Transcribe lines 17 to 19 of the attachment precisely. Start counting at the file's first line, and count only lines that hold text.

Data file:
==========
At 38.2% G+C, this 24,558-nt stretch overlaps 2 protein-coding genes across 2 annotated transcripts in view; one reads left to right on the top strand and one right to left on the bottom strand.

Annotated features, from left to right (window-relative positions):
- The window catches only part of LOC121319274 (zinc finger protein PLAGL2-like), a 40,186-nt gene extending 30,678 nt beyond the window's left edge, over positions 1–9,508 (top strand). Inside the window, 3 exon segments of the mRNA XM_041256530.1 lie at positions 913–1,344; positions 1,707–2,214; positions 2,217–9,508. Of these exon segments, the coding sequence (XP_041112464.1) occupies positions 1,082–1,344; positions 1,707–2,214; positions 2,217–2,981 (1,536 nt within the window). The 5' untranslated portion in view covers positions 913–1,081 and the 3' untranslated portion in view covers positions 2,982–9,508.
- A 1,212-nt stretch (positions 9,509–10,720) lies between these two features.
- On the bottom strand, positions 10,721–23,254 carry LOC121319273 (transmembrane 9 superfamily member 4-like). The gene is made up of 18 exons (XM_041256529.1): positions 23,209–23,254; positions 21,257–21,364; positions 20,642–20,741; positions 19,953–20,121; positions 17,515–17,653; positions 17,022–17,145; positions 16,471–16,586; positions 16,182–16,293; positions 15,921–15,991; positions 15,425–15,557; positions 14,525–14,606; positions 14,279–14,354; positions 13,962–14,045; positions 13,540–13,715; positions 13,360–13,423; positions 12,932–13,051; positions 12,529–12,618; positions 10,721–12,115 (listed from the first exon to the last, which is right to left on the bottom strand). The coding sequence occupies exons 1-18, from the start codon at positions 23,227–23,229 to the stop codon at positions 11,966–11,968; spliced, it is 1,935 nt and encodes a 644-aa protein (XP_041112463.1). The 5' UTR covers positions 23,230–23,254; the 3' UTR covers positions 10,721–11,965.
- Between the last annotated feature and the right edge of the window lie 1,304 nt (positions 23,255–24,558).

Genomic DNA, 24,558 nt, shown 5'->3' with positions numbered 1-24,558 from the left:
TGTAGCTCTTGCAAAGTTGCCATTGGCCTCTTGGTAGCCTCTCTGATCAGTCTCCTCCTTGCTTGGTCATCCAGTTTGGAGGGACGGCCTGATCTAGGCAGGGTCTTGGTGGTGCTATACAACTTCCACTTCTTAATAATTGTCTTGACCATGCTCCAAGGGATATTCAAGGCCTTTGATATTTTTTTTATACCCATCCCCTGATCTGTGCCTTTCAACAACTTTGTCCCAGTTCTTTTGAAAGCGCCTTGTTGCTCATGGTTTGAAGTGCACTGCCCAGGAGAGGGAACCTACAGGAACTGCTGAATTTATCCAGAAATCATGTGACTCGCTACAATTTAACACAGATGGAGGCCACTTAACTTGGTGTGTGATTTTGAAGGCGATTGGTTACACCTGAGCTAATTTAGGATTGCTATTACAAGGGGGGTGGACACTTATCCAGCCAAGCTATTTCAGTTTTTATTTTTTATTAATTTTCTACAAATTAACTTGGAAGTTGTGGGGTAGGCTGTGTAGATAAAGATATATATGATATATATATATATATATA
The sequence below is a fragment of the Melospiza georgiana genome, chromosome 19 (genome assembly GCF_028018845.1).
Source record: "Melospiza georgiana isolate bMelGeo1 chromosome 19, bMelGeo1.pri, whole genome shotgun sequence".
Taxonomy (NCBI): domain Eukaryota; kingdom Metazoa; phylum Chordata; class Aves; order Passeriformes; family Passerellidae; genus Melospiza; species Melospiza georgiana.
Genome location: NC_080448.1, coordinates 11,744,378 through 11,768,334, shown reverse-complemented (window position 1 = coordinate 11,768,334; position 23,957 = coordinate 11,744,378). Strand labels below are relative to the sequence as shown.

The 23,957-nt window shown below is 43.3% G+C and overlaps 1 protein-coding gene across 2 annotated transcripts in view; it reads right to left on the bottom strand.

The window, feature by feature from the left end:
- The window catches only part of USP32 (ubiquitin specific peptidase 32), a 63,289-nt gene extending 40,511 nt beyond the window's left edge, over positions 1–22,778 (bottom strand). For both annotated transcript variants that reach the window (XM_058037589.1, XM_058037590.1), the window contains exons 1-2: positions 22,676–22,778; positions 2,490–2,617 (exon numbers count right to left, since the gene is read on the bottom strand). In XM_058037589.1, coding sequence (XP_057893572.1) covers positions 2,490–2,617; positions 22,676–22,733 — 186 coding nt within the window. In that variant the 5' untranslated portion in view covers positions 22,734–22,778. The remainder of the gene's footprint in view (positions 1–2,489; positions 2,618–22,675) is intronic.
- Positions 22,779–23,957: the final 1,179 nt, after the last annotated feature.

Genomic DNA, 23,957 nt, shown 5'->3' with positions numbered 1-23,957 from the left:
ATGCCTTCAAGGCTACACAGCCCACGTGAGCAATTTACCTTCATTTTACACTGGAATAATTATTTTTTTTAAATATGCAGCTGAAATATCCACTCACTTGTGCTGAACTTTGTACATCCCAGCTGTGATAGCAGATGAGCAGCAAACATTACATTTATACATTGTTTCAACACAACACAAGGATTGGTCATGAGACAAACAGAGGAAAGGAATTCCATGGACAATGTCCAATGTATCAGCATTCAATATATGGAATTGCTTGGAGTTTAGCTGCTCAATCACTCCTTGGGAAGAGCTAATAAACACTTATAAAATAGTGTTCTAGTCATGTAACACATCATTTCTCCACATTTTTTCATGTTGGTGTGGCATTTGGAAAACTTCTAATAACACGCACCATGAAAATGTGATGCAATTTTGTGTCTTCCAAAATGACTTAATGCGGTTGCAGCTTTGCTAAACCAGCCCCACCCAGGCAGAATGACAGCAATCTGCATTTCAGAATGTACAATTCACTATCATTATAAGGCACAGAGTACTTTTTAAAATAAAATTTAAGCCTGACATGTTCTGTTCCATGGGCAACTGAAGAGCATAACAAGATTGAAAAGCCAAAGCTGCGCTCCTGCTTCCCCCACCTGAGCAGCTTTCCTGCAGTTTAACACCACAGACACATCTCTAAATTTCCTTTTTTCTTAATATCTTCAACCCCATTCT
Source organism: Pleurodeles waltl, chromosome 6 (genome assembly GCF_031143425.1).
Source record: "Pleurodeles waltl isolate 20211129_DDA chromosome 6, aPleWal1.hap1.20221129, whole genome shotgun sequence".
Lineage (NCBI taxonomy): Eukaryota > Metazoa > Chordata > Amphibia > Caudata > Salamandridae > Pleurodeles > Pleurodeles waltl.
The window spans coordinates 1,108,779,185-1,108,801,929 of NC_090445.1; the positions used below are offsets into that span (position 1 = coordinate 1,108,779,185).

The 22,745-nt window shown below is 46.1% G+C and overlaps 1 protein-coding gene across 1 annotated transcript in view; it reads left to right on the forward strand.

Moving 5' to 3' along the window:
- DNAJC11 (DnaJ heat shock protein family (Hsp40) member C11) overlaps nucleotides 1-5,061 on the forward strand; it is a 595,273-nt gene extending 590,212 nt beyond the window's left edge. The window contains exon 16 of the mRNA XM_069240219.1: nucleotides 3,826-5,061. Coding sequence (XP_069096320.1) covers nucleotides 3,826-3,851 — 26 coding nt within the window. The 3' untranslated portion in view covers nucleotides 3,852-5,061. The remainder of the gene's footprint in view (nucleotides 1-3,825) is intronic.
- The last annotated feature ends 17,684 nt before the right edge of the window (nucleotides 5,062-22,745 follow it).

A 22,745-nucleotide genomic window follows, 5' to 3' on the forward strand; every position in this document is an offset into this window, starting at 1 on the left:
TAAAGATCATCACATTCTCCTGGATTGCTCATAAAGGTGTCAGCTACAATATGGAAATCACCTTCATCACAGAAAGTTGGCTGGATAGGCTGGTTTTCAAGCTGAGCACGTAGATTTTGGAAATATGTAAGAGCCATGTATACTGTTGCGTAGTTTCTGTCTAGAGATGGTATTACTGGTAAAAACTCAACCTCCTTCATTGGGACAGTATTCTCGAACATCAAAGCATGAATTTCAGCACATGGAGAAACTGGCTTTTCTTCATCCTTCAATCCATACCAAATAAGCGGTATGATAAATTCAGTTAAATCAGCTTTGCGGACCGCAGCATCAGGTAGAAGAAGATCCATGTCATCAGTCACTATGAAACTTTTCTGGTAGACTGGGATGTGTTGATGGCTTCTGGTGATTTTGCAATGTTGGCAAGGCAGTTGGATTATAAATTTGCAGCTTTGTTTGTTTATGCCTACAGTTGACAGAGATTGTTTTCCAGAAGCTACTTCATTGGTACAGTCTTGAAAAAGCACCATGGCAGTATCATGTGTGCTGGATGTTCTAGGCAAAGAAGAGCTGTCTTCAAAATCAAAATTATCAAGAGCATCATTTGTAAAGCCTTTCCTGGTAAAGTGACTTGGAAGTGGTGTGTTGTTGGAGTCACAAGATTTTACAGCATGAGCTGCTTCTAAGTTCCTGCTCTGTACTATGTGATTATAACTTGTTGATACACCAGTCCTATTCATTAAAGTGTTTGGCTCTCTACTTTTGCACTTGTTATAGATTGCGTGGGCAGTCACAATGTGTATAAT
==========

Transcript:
Genomic DNA, 23,957 nt, shown 5'->3' with positions numbered 1-23,957 from the left:
ATGCCTTCAAGGCTACACAGCCCACGTGAGCAATTTACCTTCATTTTACACTGGAATAATTATTTTTTTTAAATATGCAGCTGAAATATCCACTCACTTGTGCTGAACTTTGTACATCCCAGCTGTGATAGCAGATGAGCAGCAAACATTACATTTATACATTGTTTCAACACAACACAAGGATTGGTCATGAGACAAACAGAGGAAAGGAATTCCATGGACAATGTCCAATGTATCAGCATTCAATATATGGAATTGCTTGGAGTTTAGCTGCTCAATCACTCCTTGGGAAGAGCTAATAAACACTTATAAAATAGTGTTCTAGTCATGTAACACATCATTTCTCCACATTTTTTCATGTTGGTGTGGCATTTGGAAAACTTCTAATAACACGCACCATGAAAATGTGATGCAATTTTGTGTCTTCCAAAATGACTTAATGCGGTTGCAGCTTTGCTAAACCAGCCCCACCCAGGCAGAATGACAGCAATCTGCATTTCAGAATGTACAATTCACTATCATTATAAGGCACAGAGTACTTTTTAAAATAAAATTTAAGCCTGACATGTTCTGTTCCATGGGCAACTGAAGAGCATAACAAGATTGAAAAGCCAAAGCTGCGCTCCTGCTTCCCCCACCTGAGCAGCTTTCCTGCAGTTTAACACCACAGACACATCTCTAAATTTCCTTTTTTCTTAATATCTTCAACCCCATTCT
Source organism: Pleurodeles waltl, chromosome 6 (genome assembly GCF_031143425.1).